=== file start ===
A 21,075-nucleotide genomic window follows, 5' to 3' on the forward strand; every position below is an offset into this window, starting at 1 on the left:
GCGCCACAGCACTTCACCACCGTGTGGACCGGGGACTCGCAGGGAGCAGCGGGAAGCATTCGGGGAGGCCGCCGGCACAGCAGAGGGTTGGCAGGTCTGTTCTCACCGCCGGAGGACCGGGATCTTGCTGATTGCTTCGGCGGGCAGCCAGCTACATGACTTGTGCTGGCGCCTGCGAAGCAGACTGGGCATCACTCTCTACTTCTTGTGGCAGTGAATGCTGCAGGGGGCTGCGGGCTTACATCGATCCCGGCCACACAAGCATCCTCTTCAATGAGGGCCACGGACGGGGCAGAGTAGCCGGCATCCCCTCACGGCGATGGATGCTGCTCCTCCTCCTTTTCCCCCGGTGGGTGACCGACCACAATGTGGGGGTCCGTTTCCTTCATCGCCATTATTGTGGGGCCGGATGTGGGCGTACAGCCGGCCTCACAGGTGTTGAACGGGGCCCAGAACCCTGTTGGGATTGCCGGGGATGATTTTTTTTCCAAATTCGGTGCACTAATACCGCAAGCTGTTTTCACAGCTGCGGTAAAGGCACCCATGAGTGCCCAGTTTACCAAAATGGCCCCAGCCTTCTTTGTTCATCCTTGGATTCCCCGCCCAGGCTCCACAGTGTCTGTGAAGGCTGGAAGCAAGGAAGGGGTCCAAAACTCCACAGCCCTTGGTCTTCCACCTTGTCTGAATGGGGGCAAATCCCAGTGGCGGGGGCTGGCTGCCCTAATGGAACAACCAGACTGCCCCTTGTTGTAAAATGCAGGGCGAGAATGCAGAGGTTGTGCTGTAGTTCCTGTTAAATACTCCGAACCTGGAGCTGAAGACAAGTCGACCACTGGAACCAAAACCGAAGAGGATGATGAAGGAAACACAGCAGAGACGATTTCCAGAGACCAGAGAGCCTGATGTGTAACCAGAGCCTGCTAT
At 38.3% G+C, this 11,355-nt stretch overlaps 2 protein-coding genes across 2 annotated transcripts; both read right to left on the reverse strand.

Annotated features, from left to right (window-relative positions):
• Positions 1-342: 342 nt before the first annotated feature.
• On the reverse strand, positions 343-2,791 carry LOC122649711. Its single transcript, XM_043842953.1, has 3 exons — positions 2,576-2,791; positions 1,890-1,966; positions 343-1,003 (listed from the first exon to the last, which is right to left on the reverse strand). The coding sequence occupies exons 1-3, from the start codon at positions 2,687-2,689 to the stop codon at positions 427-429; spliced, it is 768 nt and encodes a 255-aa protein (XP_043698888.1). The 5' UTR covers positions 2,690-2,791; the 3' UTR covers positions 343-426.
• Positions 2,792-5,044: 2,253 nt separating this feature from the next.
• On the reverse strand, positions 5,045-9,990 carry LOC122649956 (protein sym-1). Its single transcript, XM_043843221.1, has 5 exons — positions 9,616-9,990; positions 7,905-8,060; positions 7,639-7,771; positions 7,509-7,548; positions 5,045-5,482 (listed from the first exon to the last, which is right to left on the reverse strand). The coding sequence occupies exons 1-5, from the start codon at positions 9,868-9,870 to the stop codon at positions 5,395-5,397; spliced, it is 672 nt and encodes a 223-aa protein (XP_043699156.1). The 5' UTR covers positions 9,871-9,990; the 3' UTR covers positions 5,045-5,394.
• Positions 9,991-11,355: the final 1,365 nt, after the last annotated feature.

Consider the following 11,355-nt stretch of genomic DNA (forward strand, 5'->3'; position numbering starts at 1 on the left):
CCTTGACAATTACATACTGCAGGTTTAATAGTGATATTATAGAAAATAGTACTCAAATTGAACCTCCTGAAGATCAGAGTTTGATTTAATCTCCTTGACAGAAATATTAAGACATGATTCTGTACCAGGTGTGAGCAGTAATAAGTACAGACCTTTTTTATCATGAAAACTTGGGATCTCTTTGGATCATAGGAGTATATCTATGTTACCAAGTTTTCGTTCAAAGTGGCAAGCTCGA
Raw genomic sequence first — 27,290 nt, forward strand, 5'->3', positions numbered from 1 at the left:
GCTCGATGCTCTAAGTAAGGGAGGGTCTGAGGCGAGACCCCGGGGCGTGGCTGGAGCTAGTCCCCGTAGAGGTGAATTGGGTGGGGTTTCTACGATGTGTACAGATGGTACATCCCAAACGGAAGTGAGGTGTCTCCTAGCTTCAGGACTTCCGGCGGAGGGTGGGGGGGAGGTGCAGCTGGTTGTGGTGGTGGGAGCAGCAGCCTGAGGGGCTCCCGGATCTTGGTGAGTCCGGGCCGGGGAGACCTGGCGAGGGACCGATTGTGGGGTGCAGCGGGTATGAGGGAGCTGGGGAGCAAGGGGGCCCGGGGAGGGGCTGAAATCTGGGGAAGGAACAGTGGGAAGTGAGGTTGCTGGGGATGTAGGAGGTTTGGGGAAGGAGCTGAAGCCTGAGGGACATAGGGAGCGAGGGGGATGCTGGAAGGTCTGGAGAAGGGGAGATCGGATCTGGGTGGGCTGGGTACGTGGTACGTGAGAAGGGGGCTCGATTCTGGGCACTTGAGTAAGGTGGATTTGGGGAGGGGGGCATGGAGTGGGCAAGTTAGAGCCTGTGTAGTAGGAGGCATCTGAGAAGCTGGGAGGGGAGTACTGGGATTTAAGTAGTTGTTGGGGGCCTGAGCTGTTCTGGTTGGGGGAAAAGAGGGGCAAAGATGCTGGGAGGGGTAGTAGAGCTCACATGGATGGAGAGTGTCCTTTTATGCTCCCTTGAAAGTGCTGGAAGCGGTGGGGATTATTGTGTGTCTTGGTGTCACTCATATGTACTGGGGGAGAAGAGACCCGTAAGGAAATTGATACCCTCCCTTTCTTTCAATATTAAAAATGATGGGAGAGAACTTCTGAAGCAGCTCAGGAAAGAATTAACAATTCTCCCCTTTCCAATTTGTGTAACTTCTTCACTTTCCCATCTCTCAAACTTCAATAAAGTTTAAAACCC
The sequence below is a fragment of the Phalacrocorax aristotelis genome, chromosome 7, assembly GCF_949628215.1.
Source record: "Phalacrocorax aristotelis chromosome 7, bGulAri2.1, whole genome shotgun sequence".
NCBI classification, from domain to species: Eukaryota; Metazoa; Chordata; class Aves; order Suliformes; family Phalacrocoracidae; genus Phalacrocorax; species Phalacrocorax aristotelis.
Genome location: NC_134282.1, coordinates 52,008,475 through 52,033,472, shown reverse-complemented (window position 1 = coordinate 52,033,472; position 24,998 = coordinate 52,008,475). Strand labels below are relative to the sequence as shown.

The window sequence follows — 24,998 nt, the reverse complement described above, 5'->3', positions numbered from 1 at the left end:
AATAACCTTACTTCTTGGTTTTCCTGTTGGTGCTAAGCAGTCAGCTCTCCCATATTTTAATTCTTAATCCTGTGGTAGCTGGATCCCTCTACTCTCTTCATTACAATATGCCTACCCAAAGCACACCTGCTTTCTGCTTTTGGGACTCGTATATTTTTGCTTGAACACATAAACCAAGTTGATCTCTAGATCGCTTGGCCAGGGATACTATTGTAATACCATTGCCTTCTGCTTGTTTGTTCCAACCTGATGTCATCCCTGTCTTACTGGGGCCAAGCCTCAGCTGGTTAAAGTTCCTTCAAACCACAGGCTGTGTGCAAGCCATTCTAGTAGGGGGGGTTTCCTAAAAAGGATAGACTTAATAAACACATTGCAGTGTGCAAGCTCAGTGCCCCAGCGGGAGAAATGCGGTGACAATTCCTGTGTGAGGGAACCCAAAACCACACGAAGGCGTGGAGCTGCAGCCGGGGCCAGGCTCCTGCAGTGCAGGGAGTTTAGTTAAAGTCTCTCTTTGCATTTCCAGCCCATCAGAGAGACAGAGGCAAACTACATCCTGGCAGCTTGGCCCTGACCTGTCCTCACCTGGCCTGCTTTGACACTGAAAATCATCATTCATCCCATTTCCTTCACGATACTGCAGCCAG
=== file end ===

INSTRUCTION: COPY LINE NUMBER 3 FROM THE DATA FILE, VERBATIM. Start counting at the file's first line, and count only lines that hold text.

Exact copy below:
At 38.3% G+C, this 11,355-nt stretch overlaps 2 protein-coding genes across 2 annotated transcripts; both read right to left on the reverse strand.